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    ABSTRACT: Hydrogels, microgels and nanogels have emerged as versatile and viable platforms for sustained protein release, targeted drug delivery, and tissue engineering due to excellent biocompatibility, a microporous structure with tunable porosity and pore size, and dimensions spanning from human organs, cells to viruses. In the past decade, remarkable advances in hydrogels, microgels and nanogels have been achieved with click chemistry. It is a most promising strategy to prepare gels with varying dimensions owing to its high reactivity, superb selectivity, and mild reaction conditions. In particular, the recent development of copper-free click chemistry such as strain-promoted azide-alkyne cycloaddition, radical mediated thiol-ene chemistry, Diels-Alder reaction, tetrazole-alkene photo-click chemistry, and oxime reaction renders it possible to form hydrogels, microgels and nanogels without the use of potentially toxic catalysts or immunogenic enzymes that are commonly required. Notably, unlike other chemical approaches, click chemistry owing to its unique bioorthogonal feature does not interfere with encapsulated bioactives such as living cells, proteins and drugs and furthermore allows versatile preparation of micropatterned biomimetic hydrogels, functional microgels and nanogels. In this review, recent exciting developments in click hydrogels, microgels and nanogels, as well as their biomedical applications such as controlled protein and drug release, tissue engineering, and regenerative medicine are presented and discussed.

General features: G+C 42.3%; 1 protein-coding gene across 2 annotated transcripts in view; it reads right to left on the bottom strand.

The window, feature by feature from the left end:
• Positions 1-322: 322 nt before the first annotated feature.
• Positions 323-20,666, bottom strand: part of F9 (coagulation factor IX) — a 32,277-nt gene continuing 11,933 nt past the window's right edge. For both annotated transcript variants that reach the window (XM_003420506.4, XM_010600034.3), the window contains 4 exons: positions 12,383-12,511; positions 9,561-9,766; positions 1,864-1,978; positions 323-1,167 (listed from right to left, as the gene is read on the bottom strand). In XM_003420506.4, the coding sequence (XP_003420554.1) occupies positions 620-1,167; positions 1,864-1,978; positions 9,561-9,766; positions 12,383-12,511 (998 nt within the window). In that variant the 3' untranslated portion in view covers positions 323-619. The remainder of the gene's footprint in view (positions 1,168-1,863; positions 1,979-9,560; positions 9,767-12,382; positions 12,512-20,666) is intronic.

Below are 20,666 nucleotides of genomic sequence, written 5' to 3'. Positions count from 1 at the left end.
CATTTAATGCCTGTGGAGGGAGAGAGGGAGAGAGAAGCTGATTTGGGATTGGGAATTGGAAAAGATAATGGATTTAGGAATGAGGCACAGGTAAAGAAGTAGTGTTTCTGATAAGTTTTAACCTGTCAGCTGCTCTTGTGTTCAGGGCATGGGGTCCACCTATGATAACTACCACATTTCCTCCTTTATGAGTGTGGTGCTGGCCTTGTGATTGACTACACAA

Biomaterials 03/2014; 35(18). DOI:10.1016/j.biomaterials.2014.03.001 · 8.31 Impact Factor
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    • "The recent expansion of the click chemistry library suggested orthogonal and mixed-mode reaction strategies, already utilized in the synthesis of hydrogels, which could provide a combinatorial library for the synthesis of BioSIN. The demands for the construction of such complex synthetic macromolecular structures have already led to double and triple click reactions [11] [13] [14]. The Cucatalyzed azide-alkyne cycloaddition is by far the most pervasive in hydrogel synthesis [15] [16]; nevertheless, the presence of toxic copper during the Cu-catalyzed azide-alkyne cycloaddition can be cytotoxic and limits its use in the synthesis of products for cell encapsulation. "